Trans Missouri

Miles City, Montana was a point of activity for the Milwaukee Road's line to the Pacific Coast.  Company shops were located here as was the division headquarters for the line's Trans Missouri division.  The Trans Missouri linked the Milwaukee's famous electrified Rocky Mountain Division in the west with Mobridge and the crossing of the Missouri River in the east.  Here, in the Trans Missouri, the line plied the plains of the great American West.

Comprised of both fertile ground and desolate badlands, the Trans Missouri wrestled directly with the vast distances and big skies that greet westward travelers to this day.  While many seem appalled at the boredom of traversing this land, it offers unique opportunities to witness the true scale of the world in which we live.  Out on the Trans Missouri, it is difficult to hide from the sobering reality that we are, in fact, quite small.

Trains arriving in Miles City were subject to 500 mile inspections.  Great hotshot freights with names like Thunderhawk paused here in Miles City as they made their sprint across the plains.  Miles City saw the Milwaukee Road's passenger power show true grit across these plains:  a single locomotive held point on the line's varnish for the entire distance from St. Paul to the start of wires over the Rocky Mountain Division.  Miles City was also a home to the rival NP, and the two railroads left town heading east within a stone's throw of each other.  Miles City was a real point of activity.

Today in Miles City, much of the old Milwaukee Shops still stand.  Via their connection with the old NP (now BNSF), they're even in business as a private corporation, Transco.  The salvage of the shops has led to another interesting remnant here on the Trans Missouri:  mainline.  From the crossing of the Tongue River on the west side of town, to the shops and connection with the old NP on the east, the mainline rails of the Pacific Coast Extension still hold ground.  Standing on the Tongue River bridge and staring west, it's not difficult to imagine the rails continuing out across the flatlands ahead.  It would be another 200 miles to electrification and the Rocky Mountain Division.  200 miles out across a vast landscape looked over by the big skies of the Trans Missouri.  Although famous for its electrics and mountain ranges, this too was Milwaukee Country.  Land of the Resourceful Railroad.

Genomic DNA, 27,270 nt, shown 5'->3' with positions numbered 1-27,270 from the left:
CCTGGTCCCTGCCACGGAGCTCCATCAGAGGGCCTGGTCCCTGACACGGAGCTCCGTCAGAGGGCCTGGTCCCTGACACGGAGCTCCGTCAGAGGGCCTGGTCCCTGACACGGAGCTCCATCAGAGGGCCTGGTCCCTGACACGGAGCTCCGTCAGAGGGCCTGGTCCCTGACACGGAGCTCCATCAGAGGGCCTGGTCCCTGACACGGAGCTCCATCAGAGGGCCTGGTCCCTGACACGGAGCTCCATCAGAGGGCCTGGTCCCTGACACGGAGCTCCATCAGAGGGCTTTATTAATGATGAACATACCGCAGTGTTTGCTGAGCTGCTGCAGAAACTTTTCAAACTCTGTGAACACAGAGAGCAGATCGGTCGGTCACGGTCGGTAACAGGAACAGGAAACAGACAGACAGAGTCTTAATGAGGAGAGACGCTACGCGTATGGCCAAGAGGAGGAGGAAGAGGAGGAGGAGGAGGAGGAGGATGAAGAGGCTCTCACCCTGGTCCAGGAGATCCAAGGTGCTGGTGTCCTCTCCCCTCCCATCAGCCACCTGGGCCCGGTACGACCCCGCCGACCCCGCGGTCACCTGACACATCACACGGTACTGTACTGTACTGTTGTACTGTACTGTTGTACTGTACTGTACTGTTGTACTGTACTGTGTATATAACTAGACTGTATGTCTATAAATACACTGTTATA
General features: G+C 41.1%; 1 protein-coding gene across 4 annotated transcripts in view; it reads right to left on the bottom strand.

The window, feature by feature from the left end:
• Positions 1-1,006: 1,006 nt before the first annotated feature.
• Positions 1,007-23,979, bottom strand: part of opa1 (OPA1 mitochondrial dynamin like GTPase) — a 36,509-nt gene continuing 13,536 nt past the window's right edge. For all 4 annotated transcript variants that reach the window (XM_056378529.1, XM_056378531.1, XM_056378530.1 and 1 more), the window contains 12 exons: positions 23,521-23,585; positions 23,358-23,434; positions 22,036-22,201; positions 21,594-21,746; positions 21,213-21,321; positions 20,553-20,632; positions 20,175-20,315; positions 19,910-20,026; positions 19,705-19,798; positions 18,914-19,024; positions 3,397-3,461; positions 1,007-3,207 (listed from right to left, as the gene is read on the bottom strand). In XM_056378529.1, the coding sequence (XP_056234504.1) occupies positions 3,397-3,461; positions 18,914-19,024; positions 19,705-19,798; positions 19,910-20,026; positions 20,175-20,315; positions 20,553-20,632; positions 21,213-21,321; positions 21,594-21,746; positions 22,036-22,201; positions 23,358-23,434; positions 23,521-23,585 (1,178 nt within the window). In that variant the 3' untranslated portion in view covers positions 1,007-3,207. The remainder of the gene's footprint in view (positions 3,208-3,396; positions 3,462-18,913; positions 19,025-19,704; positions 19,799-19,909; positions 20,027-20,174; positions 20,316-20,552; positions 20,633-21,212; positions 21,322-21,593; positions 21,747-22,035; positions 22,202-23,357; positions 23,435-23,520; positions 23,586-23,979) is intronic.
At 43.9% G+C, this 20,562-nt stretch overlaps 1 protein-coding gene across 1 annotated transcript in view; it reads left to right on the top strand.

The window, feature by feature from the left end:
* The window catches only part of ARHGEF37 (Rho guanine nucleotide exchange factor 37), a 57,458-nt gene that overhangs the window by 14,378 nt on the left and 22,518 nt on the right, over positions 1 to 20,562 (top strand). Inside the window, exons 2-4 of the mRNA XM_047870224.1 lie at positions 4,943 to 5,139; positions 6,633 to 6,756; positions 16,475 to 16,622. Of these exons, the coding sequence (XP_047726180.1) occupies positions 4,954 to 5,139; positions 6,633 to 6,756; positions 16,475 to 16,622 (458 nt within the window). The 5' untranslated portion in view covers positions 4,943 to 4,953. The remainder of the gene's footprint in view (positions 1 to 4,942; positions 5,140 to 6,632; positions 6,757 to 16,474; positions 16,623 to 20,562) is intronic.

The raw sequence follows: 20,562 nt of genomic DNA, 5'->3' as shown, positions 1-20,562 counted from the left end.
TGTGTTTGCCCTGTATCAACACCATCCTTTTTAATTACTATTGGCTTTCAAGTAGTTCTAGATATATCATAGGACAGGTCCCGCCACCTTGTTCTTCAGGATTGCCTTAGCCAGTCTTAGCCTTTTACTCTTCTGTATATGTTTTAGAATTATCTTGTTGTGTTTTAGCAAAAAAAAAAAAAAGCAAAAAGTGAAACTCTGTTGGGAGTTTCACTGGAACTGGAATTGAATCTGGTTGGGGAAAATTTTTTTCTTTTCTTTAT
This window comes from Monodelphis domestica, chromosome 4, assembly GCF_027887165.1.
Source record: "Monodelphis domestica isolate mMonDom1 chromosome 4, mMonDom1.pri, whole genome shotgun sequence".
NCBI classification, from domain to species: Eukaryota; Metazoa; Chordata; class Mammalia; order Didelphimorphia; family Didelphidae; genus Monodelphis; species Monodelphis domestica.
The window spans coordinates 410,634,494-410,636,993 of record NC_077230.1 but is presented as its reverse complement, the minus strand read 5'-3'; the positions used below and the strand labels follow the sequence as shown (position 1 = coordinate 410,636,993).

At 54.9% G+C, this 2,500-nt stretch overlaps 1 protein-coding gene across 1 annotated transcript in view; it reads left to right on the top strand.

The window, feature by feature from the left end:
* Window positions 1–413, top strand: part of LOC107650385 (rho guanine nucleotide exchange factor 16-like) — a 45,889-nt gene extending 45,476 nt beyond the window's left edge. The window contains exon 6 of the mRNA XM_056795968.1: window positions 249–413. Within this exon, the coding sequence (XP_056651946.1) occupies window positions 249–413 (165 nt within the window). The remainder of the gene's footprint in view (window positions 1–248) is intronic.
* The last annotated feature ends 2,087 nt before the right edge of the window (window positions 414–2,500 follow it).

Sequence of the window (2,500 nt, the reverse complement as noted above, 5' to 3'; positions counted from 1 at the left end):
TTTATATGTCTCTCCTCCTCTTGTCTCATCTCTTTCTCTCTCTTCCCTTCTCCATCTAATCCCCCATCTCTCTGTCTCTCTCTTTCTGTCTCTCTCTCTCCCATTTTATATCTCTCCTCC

SDP45 said…
Is this the same Tongue River that I've heard about recently that involves building of a new line for hauling coal?

LinesWest said…
Hi Dan,

I suppose that it is, but defer to those who've looked into it more than I have. I can't remember the specifics on that line or its placements.

Oil-Electric said…
Once again you manage to dig an off beat file to post! Well done. There is coal spotted in various areas up there.

Back in 1924, the NP put in a mine to strip out coal for locomotives. The town was "cleverly" named Colstrip. (coal strip...)

When the NP matriculated to diesel in 1958, it sold the mine and town to Montana Power Company in 1959.

The coal was then used to run power plants.

This past July, The Northern Plains Resource Council threw a monkey wrench at Arch Coal, trying to stop construction by Arch Coal to build a new railroad along the Tongue to get at 1.5 bt of coal at Ashland.

(We've got to get off this coal fired power plant nonsense. When the last car load of coal goes through the rotary dumper, then what?)

Dial "Riverton" into Flicker - there is a nice set of photos showing the Miles Station and more views of the now BNSF bridge.
LinesWest said…
Hi O-E, thanks for the notes on the local coal. I knew someone out there would be able to provide some info on that.

I'd agree that we need to be aware of what we're up to when we start to "zero out" coal fired power plants. One thing this country has a lot of is coal -- we should remember that when we talk about energy security as well as environmental security. None of these things have simple answers, but I'd sure like to have a more complete discussion of the real issues out there in the big media land.

Good thing we have websites like O-E to put the missing parts of some of these stories out there in a well researched and well presented manner.


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